Creator: Jason Aaron, R. M. Guéra, Lee Loughridge, Giulia Brusco
Publisher: Vertigo Comics
Originally published: 2007
Collected edition: Scalped: The Deluxe Edition Book One 2015

I’m a fan of a LOT of Jason Aaron’s other work, but missed the launch of Scalped and decided to ride that out, avoiding the title as much through ignorance as purpose. Now that it’s complete (and has been for almost five years now) it’s high time for me to dig into it and see what I missed.

Damn. I missed one helluva compelling story.

To disclose as much as possible, I’m reflecting on Scalped: The Deluxe Edition Book One. This beautiful package carries a thirty dollar pricetag and collects the first eleven issues of Scalped in one gorgeous hardcover edition along with some backmatter that includes cover concepts from Jock, the artist who handled most of the series covers as well as a script from Aaron for the first issue of the series. Admittedly, this collection might have been a bit more than I anticipated. Or maybe I was a little preoccupied with other tasks when I should have been reading this.

Whatever the case, it only took ten years from the original publish date of Scalped #1 and now for me to pick up this book. And become a fan of the series.

Before I go any farther, let me say that Scalped is filled with flawed human beings. They take the concept of “flaw” much farther than “turned in an assignment late” or “maybe ran a light that was more red than yellow”. These flawed folks in Scalped are living lies, perpetrating crimes, and ruining lives. Sometimes those lives are their own, but more often than not, the bodies or relationships (or both) left in the wake of the main characters belong to someone not named Dashiell Bad Horse, Lincoln Red Crow, or Catcher. Sometimes the casualty cuts close to home for the residents of the Prairie Rose Indian Reservation in South Dakota.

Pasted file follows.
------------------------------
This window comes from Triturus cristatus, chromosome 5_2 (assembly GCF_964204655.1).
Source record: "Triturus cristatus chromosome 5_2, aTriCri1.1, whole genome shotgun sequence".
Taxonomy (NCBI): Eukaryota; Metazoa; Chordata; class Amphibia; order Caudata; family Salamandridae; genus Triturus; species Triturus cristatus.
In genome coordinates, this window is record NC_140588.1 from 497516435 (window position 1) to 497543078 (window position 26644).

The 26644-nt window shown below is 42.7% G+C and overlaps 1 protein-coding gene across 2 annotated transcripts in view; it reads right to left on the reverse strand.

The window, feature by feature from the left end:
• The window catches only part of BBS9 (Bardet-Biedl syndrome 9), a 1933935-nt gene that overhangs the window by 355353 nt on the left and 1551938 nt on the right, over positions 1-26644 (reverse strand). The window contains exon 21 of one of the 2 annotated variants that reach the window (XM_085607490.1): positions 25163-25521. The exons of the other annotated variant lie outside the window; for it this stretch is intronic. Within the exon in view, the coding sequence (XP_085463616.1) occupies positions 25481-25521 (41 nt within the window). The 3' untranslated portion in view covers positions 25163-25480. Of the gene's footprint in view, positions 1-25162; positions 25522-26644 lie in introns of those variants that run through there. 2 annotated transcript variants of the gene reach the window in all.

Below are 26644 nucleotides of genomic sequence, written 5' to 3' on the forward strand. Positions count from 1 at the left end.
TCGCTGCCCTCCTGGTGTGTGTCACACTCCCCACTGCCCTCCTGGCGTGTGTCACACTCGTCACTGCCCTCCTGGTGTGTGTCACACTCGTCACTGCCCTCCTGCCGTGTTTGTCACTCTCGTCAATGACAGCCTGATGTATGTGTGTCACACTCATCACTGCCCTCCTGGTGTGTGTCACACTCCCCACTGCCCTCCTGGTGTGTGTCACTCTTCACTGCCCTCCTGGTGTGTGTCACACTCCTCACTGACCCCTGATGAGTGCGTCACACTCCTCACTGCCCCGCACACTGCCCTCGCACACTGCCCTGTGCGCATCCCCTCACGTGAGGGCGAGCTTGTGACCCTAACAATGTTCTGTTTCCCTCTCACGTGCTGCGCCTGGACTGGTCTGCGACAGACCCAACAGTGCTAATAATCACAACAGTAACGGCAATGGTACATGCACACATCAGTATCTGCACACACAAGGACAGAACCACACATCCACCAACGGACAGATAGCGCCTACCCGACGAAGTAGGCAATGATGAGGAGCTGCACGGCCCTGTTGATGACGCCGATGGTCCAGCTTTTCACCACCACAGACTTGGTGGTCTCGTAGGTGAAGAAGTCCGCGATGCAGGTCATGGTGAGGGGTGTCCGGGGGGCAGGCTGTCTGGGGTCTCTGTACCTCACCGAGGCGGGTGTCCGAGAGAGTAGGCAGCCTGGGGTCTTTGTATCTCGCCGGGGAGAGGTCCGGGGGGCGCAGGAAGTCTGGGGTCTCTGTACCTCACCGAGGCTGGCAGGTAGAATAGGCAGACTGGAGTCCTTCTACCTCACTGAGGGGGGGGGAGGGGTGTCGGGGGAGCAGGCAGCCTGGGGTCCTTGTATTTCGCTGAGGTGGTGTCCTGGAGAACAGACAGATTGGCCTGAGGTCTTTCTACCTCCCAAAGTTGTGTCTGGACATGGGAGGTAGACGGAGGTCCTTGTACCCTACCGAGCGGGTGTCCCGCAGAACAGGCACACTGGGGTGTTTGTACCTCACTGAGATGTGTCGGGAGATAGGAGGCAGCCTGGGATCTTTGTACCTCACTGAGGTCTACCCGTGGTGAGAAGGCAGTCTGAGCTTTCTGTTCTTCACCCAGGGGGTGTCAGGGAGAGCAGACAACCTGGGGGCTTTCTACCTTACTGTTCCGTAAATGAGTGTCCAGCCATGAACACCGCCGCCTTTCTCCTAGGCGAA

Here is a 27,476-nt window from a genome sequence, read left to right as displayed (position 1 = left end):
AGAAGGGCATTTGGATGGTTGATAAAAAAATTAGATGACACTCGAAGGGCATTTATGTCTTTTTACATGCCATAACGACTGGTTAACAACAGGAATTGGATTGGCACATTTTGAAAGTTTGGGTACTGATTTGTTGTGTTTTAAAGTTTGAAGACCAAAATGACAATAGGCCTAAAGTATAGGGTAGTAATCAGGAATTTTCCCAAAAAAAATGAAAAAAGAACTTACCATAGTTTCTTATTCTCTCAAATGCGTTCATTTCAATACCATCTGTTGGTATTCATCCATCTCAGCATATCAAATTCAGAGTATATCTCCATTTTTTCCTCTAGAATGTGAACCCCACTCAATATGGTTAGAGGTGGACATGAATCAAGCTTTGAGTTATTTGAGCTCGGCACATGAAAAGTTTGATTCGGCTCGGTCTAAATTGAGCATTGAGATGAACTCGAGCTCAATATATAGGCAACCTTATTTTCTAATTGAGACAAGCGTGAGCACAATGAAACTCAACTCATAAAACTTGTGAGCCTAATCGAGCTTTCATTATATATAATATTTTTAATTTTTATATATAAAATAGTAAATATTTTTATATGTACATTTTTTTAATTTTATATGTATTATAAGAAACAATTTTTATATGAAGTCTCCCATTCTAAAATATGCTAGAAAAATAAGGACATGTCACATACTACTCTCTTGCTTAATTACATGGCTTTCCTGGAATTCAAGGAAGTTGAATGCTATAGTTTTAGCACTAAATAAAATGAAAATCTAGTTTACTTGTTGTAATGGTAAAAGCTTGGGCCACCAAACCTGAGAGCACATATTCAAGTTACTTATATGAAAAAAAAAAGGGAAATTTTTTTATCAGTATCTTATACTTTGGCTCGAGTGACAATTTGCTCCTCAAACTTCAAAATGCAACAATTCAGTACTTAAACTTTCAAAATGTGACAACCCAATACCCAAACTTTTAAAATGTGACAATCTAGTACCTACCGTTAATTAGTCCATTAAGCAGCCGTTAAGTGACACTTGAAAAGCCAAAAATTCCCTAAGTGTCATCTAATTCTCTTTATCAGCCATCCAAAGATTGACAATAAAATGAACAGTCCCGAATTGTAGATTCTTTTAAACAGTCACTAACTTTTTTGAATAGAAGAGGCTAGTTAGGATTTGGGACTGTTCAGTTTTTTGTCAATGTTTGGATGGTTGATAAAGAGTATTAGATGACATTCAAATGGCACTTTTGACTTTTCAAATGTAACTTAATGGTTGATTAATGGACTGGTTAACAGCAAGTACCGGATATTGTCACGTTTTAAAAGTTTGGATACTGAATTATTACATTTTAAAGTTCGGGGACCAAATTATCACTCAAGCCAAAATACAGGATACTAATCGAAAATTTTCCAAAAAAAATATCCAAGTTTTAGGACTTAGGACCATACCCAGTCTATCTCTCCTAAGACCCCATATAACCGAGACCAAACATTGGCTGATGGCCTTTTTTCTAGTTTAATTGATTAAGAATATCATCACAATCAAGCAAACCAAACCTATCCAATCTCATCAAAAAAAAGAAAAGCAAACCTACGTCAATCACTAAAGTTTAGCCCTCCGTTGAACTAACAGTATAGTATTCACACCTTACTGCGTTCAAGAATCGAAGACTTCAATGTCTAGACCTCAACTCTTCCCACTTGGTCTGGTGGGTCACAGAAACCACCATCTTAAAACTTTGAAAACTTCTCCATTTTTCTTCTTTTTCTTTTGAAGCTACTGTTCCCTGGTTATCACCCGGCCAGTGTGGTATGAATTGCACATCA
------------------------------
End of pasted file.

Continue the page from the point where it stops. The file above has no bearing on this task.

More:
The beauty about Scalped, however, is that Aaron manages to construct a compelling story around generally despicable people. Chief Red Crow runs most (if not all) of the criminal activities on the reservation, trading the souls of the people he leads for personal gain that is thinly masked as philanthropic community interest.

Scalped opens with Bad Horse – the star of the story – returning to the reservation he grew up on, mere days before Red Crow cuts the ribbon to open his Crazy Horse Casino. From there, there are a lot of fans, and a lot of crap hitting them, starting with Bad Horse hitting the floor, but making quite a show of it on the way down.

This sets up a relationship between Red Crow and Bad Horse that twists in unpredictable ways throughout Scalped, as each harbors secrets. As the story expands, so too does the cast. Aaron shifts central characters into the spotlight, giving readers time to get to know Dash Bad Horse, Lincoln Red Crow, Gina Bad Horse (Dash’s mother), Catcher, Dino Poor Bear, and Diesel. The story hops between present day, near present day, and any date between “now” and June 26, 1975, when the members of the Dog Soldier Society wound up with the blood of FBI agents spilled on their hands. The Dog Soldier Society involves Catcher, Red Crow, and Gina, among others, but those three are critical to the past tense tale and its present-day impact.